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Yorkshire CCG awarded £600k for CAMHS plan


14 December 2015

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East Riding of Yorkshire Clinical Commissioning Group (CCG) has been awarded £600,000 to make child and adolescent mental health services (CAMHS) more holistic.

Granted by NHS England, the money is to support transformation plans developed in response to the government’s Future in Mind report which encourages a whole system approach.

East Riding of Yorkshire Clinical Commissioning Group (CCG) has been awarded £600,000 to make child and adolescent mental health services (CAMHS) more holistic.

Granted by NHS England, the money is to support transformation plans developed in response to the government’s Future in Mind report which encourages a whole system approach.

The CCG's plan was submitted to NHS England in October, and has now been formally accepted as meeting the criteria in full. NHS England also commented on the plan’s strengths in a number of areas: collaborative focus, learning disabilities, autism, looked after children, and needs assessment.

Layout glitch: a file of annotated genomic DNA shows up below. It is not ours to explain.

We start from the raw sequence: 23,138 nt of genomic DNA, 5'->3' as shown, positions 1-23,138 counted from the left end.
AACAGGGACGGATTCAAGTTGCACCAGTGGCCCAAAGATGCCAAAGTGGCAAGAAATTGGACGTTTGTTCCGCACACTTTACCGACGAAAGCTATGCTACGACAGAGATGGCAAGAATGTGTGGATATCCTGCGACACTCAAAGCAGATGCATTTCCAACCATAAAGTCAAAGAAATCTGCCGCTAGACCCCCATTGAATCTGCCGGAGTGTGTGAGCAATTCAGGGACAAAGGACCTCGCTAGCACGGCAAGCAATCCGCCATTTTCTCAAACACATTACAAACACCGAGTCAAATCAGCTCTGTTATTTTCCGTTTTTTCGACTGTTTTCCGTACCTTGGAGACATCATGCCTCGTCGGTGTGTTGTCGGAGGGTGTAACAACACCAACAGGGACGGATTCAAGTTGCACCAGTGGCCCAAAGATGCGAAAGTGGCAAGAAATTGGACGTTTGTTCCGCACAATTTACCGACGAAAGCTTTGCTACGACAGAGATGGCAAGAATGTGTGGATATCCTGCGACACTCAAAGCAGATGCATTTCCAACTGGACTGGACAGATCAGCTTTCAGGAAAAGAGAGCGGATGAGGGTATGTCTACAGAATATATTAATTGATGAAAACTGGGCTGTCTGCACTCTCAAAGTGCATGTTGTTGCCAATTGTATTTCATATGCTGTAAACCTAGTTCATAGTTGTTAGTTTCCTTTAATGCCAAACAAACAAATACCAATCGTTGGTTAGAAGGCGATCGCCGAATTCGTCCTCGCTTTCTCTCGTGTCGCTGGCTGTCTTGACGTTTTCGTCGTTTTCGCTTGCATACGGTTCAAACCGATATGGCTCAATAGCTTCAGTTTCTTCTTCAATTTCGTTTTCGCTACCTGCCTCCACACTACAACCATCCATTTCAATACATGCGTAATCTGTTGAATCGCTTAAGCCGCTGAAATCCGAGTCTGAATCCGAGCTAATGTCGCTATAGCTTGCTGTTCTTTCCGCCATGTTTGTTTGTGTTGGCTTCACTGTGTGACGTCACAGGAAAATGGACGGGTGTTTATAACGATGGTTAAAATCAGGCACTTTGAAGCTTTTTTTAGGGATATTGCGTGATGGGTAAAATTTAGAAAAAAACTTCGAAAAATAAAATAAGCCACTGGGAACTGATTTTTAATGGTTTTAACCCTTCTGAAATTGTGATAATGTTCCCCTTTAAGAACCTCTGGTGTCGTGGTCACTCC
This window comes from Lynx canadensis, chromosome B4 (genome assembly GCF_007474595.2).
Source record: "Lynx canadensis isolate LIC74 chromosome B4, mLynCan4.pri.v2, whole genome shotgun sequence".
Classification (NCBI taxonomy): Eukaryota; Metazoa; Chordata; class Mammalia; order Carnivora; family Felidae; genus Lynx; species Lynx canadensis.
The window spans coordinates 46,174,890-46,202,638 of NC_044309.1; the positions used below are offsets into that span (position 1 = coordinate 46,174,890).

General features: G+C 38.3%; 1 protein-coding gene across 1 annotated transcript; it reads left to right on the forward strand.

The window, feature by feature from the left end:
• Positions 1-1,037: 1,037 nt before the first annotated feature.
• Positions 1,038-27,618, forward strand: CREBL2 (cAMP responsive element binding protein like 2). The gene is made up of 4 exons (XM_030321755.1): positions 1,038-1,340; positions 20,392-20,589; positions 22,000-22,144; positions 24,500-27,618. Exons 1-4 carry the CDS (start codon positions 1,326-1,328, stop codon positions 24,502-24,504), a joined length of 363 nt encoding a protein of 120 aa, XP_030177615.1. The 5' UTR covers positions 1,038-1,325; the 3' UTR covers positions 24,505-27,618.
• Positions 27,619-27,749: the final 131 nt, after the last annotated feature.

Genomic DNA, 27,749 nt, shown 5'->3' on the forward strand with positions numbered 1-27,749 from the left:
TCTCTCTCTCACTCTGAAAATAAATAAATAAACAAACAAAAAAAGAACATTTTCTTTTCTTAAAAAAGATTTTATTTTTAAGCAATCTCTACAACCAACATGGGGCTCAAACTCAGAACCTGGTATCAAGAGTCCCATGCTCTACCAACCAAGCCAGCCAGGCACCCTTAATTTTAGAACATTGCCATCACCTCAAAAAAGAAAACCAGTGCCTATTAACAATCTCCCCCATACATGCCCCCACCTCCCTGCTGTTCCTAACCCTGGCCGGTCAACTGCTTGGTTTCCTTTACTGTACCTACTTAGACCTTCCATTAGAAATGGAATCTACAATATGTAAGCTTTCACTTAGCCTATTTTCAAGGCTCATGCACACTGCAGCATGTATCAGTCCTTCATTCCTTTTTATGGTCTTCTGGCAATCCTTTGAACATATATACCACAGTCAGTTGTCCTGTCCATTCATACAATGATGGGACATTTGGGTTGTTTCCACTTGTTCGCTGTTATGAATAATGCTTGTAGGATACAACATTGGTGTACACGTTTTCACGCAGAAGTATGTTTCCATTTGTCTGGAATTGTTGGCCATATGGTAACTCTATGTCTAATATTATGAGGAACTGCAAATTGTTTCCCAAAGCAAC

In the new year a Crisis Response Team will provide a 24/7 service, offering a timely response to mental health crises, including a full assessment and handover to a planned community or inpatient service if necessary.

The CCG will also introduce a community-based Eating Disorder Service providing day treatment over a period of many months, for children and young people with eating disorders such as anorexia nervosa or bulimia. There will be gradual implementation over the coming years, building on current service provision, with a view to being fully operational by 2020.

A psychologist will provide counselling and support for young people with long-term conditions such as diabetes, epilepsy, or life-limiting diseases, and the CCG has linked CAMHS to 10 schools so that teachers can help students to address their emotional and mental health issues early. Dedicated anxiety and mood clinics will also be set up and available through the CAMHS Contact Point phone number.

Jane Hawkard, chief officer of the CCG said they anticipated these funds and have already began work in earnest.

She said the funding will “help us to enrich the range and quality of services we can offer, in particular the promotion of good mental health and early intervention to not only improve children and young people’s mental health, but to help prevent mental illness developing.

“There were many plans submitted from across the country so we’re pleased for our patients and residents that our plans were promoted nationally as good practice,” she added.

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